HS 8311. Latin American Cultural History. 3 Semester Hours.

A readings seminar that considers Latin American History from the perspective of philosophy, intellectual currents, religion, literature, and the arts. In considering some or all of the above fields of study, the question of central concern will be what constitutes a Latin American identity or world view. What is unique about the Latin American experience?.

HS 8325. Topics in the History of Mexico. 3 Semester Hours.

A reading and research seminar focusing on Mexico from the arrival the Spanish to the present. Topics may include the Conquest, the establishment of New Spain, the Independence Movement, national development in the nineteenth century, the Revolution of 1910, the rise of nationalism, emergence of the social welfare state in the twentieth century, one-party rule, and industrialization. Of particular emphasis will be the forces that brought change in Mexican society during the nineteenth and twentieth centuries.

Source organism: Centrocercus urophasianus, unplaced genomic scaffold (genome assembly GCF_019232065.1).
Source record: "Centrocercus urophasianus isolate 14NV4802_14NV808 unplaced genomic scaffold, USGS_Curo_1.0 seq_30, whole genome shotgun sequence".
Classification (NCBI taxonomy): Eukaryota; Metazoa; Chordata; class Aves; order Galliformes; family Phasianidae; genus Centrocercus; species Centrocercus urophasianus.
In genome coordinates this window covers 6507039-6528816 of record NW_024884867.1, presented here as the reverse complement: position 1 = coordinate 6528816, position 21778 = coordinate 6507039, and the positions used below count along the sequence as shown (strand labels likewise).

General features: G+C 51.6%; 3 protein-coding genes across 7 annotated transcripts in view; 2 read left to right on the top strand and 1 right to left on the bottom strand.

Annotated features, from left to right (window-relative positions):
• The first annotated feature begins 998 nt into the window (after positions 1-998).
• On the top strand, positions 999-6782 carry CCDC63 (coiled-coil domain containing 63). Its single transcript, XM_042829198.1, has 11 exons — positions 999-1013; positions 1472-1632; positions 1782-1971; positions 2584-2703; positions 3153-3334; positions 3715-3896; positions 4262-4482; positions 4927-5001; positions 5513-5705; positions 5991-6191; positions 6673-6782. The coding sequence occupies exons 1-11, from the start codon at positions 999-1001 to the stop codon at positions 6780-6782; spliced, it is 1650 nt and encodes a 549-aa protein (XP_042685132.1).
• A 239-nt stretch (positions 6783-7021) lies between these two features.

HS 8340. History of the United States-Latin American Relations. 3 Semester Hours.

A readings and research seminar that traces the relationships between Latin America and the United States during the nineteenth and twentieth centuries. The course examines historical developments that have helped define the political, economic, and cultural interactions between the two regions, beginning with United States western expansionism during the first half of the nineteenth century and concluding with relations in the 1990s.

HS 8350. Topics of Social History in Latin America (same as IR 8350). 3 Semester Hours.